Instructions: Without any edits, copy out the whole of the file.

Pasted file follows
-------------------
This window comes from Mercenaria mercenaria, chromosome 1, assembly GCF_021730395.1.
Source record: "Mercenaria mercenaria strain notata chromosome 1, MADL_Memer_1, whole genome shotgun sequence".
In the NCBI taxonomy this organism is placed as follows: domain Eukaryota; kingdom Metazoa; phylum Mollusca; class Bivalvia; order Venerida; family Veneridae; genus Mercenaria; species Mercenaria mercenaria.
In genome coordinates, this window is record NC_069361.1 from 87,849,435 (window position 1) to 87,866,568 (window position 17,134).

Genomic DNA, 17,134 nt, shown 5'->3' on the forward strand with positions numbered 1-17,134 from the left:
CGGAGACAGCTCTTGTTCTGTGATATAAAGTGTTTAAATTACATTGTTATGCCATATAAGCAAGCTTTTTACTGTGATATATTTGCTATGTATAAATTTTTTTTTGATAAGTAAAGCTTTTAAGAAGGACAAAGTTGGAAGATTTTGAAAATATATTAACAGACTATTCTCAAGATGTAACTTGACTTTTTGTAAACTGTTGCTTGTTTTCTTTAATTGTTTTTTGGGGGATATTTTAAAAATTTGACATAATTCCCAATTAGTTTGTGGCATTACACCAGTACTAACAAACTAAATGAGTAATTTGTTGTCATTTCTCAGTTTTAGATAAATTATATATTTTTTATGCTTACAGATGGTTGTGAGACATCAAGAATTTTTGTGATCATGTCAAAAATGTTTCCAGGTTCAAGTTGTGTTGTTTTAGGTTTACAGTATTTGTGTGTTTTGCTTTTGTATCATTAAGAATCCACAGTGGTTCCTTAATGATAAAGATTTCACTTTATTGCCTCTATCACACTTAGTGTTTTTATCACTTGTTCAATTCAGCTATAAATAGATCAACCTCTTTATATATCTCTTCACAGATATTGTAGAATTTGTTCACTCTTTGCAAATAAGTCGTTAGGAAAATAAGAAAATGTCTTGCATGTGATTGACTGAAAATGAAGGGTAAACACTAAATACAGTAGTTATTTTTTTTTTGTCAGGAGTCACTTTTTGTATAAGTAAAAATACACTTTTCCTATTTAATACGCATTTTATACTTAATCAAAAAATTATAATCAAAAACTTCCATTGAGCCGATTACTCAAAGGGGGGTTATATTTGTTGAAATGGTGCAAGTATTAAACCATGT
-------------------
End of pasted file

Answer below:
This window comes from Mercenaria mercenaria, chromosome 1, assembly GCF_021730395.1.
Source record: "Mercenaria mercenaria strain notata chromosome 1, MADL_Memer_1, whole genome shotgun sequence".
In the NCBI taxonomy this organism is placed as follows: domain Eukaryota; kingdom Metazoa; phylum Mollusca; class Bivalvia; order Venerida; family Veneridae; genus Mercenaria; species Mercenaria mercenaria.
In genome coordinates, this window is record NC_069361.1 from 87,849,435 (window position 1) to 87,866,568 (window position 17,134).

Genomic DNA, 17,134 nt, shown 5'->3' on the forward strand with positions numbered 1-17,134 from the left:
CGGAGACAGCTCTTGTTCTGTGATATAAAGTGTTTAAATTACATTGTTATGCCATATAAGCAAGCTTTTTACTGTGATATATTTGCTATGTATAAATTTTTTTTTGATAAGTAAAGCTTTTAAGAAGGACAAAGTTGGAAGATTTTGAAAATATATTAACAGACTATTCTCAAGATGTAACTTGACTTTTTGTAAACTGTTGCTTGTTTTCTTTAATTGTTTTTTGGGGGATATTTTAAAAATTTGACATAATTCCCAATTAGTTTGTGGCATTACACCAGTACTAACAAACTAAATGAGTAATTTGTTGTCATTTCTCAGTTTTAGATAAATTATATATTTTTTATGCTTACAGATGGTTGTGAGACATCAAGAATTTTTGTGATCATGTCAAAAATGTTTCCAGGTTCAAGTTGTGTTGTTTTAGGTTTACAGTATTTGTGTGTTTTGCTTTTGTATCATTAAGAATCCACAGTGGTTCCTTAATGATAAAGATTTCACTTTATTGCCTCTATCACACTTAGTGTTTTTATCACTTGTTCAATTCAGCTATAAATAGATCAACCTCTTTATATATCTCTTCACAGATATTGTAGAATTTGTTCACTCTTTGCAAATAAGTCGTTAGGAAAATAAGAAAATGTCTTGCATGTGATTGACTGAAAATGAAGGGTAAACACTAAATACAGTAGTTATTTTTTTTTTGTCAGGAGTCACTTTTTGTATAAGTAAAAATACACTTTTCCTATTTAATACGCATTTTATACTTAATCAAAAAATTATAATCAAAAACTTCCATTGAGCCGATTACTCAAAGGGGGGTTATATTTGTTGAAATGGTGCAAGTATTAAACCATGT